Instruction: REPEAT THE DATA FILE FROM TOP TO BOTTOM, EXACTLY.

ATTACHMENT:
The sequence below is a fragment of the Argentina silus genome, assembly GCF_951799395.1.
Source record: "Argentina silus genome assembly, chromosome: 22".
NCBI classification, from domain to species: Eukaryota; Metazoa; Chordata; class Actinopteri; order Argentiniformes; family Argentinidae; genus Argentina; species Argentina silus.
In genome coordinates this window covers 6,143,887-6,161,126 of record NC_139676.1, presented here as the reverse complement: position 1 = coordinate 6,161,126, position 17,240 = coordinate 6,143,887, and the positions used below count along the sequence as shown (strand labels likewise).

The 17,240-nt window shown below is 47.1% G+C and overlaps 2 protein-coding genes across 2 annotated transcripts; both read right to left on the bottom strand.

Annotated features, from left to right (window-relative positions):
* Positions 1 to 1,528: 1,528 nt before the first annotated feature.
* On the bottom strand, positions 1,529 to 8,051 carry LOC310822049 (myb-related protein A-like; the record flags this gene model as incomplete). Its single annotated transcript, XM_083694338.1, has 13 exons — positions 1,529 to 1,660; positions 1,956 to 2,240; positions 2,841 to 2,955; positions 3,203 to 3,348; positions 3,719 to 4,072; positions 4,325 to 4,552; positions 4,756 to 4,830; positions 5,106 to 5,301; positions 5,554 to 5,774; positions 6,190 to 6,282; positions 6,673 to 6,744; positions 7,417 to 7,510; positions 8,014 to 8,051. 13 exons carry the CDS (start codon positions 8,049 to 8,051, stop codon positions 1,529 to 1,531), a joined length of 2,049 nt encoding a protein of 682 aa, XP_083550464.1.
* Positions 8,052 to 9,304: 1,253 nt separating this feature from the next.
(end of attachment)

The sequence below is a fragment of the Argentina silus genome, assembly GCF_951799395.1.
Source record: "Argentina silus genome assembly, chromosome: 22".
NCBI classification, from domain to species: Eukaryota; Metazoa; Chordata; class Actinopteri; order Argentiniformes; family Argentinidae; genus Argentina; species Argentina silus.
In genome coordinates this window covers 6,143,887-6,161,126 of record NC_139676.1, presented here as the reverse complement: position 1 = coordinate 6,161,126, position 17,240 = coordinate 6,143,887, and the positions used below count along the sequence as shown (strand labels likewise).

The 17,240-nt window shown below is 47.1% G+C and overlaps 2 protein-coding genes across 2 annotated transcripts; both read right to left on the bottom strand.

Annotated features, from left to right (window-relative positions):
* Positions 1 to 1,528: 1,528 nt before the first annotated feature.
* On the bottom strand, positions 1,529 to 8,051 carry LOC310822049 (myb-related protein A-like; the record flags this gene model as incomplete). Its single annotated transcript, XM_083694338.1, has 13 exons — positions 1,529 to 1,660; positions 1,956 to 2,240; positions 2,841 to 2,955; positions 3,203 to 3,348; positions 3,719 to 4,072; positions 4,325 to 4,552; positions 4,756 to 4,830; positions 5,106 to 5,301; positions 5,554 to 5,774; positions 6,190 to 6,282; positions 6,673 to 6,744; positions 7,417 to 7,510; positions 8,014 to 8,051. 13 exons carry the CDS (start codon positions 8,049 to 8,051, stop codon positions 1,529 to 1,531), a joined length of 2,049 nt encoding a protein of 682 aa, XP_083550464.1.
* Positions 8,052 to 9,304: 1,253 nt separating this feature from the next.